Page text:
Column: Are City Council Hearings Better Than Broadway?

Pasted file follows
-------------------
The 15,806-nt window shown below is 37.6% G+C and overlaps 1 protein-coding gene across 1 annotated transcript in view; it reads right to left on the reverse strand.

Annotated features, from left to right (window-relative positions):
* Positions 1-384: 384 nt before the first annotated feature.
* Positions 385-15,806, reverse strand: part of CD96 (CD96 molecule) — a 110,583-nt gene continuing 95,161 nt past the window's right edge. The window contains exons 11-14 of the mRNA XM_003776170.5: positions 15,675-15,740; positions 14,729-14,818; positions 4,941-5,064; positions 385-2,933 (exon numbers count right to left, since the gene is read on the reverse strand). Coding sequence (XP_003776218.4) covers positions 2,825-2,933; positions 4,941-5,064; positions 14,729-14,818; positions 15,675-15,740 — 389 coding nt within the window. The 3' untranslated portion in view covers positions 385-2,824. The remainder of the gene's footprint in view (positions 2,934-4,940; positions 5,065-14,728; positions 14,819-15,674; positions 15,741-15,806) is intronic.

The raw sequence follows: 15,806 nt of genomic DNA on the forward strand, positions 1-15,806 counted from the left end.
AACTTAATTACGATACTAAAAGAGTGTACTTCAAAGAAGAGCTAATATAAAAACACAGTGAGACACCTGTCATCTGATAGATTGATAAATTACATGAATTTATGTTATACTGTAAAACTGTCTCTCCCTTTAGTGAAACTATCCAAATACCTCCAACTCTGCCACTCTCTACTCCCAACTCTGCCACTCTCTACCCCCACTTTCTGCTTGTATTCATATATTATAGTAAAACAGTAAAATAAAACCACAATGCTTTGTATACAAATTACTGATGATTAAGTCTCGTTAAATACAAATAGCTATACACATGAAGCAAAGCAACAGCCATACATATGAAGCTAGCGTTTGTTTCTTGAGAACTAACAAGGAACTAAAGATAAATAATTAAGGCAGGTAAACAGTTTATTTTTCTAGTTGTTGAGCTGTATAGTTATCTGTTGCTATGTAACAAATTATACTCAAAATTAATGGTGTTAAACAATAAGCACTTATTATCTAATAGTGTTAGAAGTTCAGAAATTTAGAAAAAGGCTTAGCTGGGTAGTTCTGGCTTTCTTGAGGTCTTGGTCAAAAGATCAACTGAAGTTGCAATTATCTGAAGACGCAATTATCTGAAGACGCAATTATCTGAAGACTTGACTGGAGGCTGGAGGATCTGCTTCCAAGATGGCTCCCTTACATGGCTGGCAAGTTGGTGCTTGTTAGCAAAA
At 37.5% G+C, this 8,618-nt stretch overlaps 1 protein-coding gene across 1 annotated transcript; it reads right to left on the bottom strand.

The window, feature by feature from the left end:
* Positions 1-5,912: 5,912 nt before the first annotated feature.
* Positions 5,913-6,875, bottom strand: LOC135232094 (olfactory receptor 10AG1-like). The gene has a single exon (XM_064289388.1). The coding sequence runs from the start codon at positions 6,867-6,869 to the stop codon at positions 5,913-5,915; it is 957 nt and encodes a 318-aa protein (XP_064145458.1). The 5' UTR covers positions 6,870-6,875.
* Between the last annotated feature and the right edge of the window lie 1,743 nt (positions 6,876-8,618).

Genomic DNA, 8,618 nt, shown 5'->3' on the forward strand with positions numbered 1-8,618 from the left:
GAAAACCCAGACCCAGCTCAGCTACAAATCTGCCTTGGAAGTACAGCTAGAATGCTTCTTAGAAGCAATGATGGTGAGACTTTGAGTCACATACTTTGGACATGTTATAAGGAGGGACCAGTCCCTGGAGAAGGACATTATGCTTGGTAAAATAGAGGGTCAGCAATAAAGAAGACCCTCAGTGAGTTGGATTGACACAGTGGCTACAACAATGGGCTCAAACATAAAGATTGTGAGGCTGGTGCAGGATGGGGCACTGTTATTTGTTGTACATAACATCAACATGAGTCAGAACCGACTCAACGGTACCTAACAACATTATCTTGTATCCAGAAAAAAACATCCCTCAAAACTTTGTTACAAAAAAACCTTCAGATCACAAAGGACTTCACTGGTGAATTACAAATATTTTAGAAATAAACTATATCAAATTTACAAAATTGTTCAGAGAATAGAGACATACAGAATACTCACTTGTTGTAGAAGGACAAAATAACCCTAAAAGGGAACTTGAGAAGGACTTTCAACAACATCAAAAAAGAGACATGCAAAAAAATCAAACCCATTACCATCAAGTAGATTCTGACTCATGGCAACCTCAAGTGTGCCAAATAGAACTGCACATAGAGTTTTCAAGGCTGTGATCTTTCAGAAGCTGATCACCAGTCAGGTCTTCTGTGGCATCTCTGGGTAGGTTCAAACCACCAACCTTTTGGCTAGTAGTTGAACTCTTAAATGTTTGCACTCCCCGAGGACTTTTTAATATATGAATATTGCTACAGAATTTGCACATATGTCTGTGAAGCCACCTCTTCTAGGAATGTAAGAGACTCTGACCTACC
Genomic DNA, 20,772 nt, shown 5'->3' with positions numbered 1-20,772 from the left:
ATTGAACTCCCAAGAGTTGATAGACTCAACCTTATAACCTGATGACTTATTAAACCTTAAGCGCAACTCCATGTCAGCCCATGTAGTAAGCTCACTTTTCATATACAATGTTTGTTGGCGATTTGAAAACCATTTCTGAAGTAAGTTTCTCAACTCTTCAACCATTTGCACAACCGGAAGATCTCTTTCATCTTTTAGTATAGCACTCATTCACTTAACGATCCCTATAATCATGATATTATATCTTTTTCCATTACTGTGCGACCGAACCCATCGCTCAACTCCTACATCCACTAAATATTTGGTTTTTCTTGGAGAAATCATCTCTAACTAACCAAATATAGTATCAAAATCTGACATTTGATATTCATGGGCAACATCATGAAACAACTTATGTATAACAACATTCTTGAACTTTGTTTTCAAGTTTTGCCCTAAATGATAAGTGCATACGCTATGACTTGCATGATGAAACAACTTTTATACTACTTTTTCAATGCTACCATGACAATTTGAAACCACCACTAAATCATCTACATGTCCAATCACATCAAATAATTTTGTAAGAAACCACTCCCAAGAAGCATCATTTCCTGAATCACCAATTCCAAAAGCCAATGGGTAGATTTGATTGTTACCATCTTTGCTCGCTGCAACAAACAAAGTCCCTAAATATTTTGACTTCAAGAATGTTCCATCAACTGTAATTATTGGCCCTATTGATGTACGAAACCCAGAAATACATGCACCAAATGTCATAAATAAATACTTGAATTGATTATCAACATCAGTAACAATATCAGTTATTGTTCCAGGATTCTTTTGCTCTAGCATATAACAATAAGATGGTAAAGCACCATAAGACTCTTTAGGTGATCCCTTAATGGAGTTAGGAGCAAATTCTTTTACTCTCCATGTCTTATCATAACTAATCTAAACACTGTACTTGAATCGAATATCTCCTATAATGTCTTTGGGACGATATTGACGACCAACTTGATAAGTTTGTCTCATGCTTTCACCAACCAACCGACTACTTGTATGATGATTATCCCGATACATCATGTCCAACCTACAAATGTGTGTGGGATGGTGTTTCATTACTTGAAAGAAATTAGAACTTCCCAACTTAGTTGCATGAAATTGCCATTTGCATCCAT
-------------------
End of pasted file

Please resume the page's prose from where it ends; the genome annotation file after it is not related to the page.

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There's no "behind the scenes" of a City Council hearing, particularly one as contentious and impassioned as the recent hearing on NYU's proposed expansion. Indeed the spectacle unfolded without pretense. (by Alissa Fleck) Last week at 8 a.m. on the morning of the hearing, plan opponents clutching massive, colorful banners flooded the City Hall steps in protest. They were tree-huggers, "village crazies," dejected faculty, curmudgeons and idealists alike. They fluttered their signs in the air while speakers growled into the microphone in front of them. Unfortunately the marriage of wind and a lackluster microphone muted most of the speeches. One speaker said: "NYU tells us they will create open space!" "IT'S A LIE!" shouted someone behind me. "IT'S A LIE!" joined others in chorus. At the rally's conclusion, Greenwich Village Society for Historic Preservation (GVSHP) Executive Director Andrew Berman, who, with his vehemence could have stepped straight out of a Kinks song, asked the press if they had any questions. Not a moment after he'd asked, protesters behind him broke out into raucous chant, replete with fist pumps. After a few minutes, Berman turned to the mass behind him: "Everybody get your regulation-sized signs," he said. He said something about how it would be a long day, I expected him to add few would make it out alive. The subsequent rally in support of the proposal consisted of approximately three people. "I'm in favor!" said one man, urging press people to come forward and ask him questions. They appeared reluctant, as though they were waiting on someone more noteworthy. As I tried to make my way into City Hall, a crazed bottleneck formed at the entrance. Security attempted to filter in an even number of supporters and opponents, but made exceptions for anyone who said they had to use the bathroom. As men in "BUILD IT!" shirts trickled in, protesters, well, protested. "Why do they get to go in and not us?" they demanded. So many protesters filled the balcony, a few lay down on the steps. A woman on the ground next to me, dressed for what could have been a day of gardening, appeared to slip in and out of consciousness. In the crowd, another woman turned around and addressed the man behind her: "You're a union guy, aren't you!" she said. "Look I need a job, I got a kid," he said. "I don't even really know what's going on." "That's the problem!" She attempted to unload one of her extra signs on him. "Come on, why don't you just take it?" A security officer tried to bring order by organizing testifiers. "Is there a Milton in the crowd?" he asked. "I'm Milton," said an older man in the balcony. "Are you in favor or opposition?" "What?" (It took a few more tries, as Milton was evidently hard of hearing.) "Are you in favor or opposition?" "OPPOSED ALL THE WAY!" he shouted down from the balcony. The crowd exploded with applause. "Another outbreak like that and you will be kicked out for the rest of the hearing," said the security officer. Council Member Mark Weprin insisted audience members use jazz hands only to express approval. The consistent reprimands and reminders to use jazz hands only did little to suppress the boos, hisses, laughter and chants which, when done in unison, could not be attributed to any single defiant individual. I briefly wandered down from the balcony to see if I could get closer to the proceedings. I walked into the ground floor section, only to be interrogated by a security guard. I told him I would just stand in the back for a moment. "No, you won't," he said. I walked back out of the chambers and a woman outside snarled (in reference to NYU President John Sexton): "Is he still SPOUTING that BULLSH*T?" "The bullsh*t is unbelievable!" responded another. Sexton's speech went something like this: "We need to be able to attract an outstanding genomicist." Laughter. (Maybe people think are envisioning someone studying adorable garden gnomes.) "It would be obstructive to build anywhere else." More laughter. "Many of our students work three jobs and it's because they want to be here." Riptide of laughter. "This is not a development project." Laughter plus a few audience members get booted. Often these proceedings boil down to sleights of rhetoric and shiftiness, as when extensive confusion ensued over the delineations between "green space," "open space," "open green space," "public space" and "public green space." Then there was the discussion during which I decided, three hours in, it was time for my personal intermission. With more highfalutin jargon and sophistication than a high-schooler being disciplined, but no less evasion and otherwise not much difference, Councilman Robert Jackson drilled Sexton on whether or not he was being honest. Filtering out the excess, it went roughly something like this: "But are you actually being as honest as possible?" "Yes, I am being honest." "Okay, but, are you actually being honest?"

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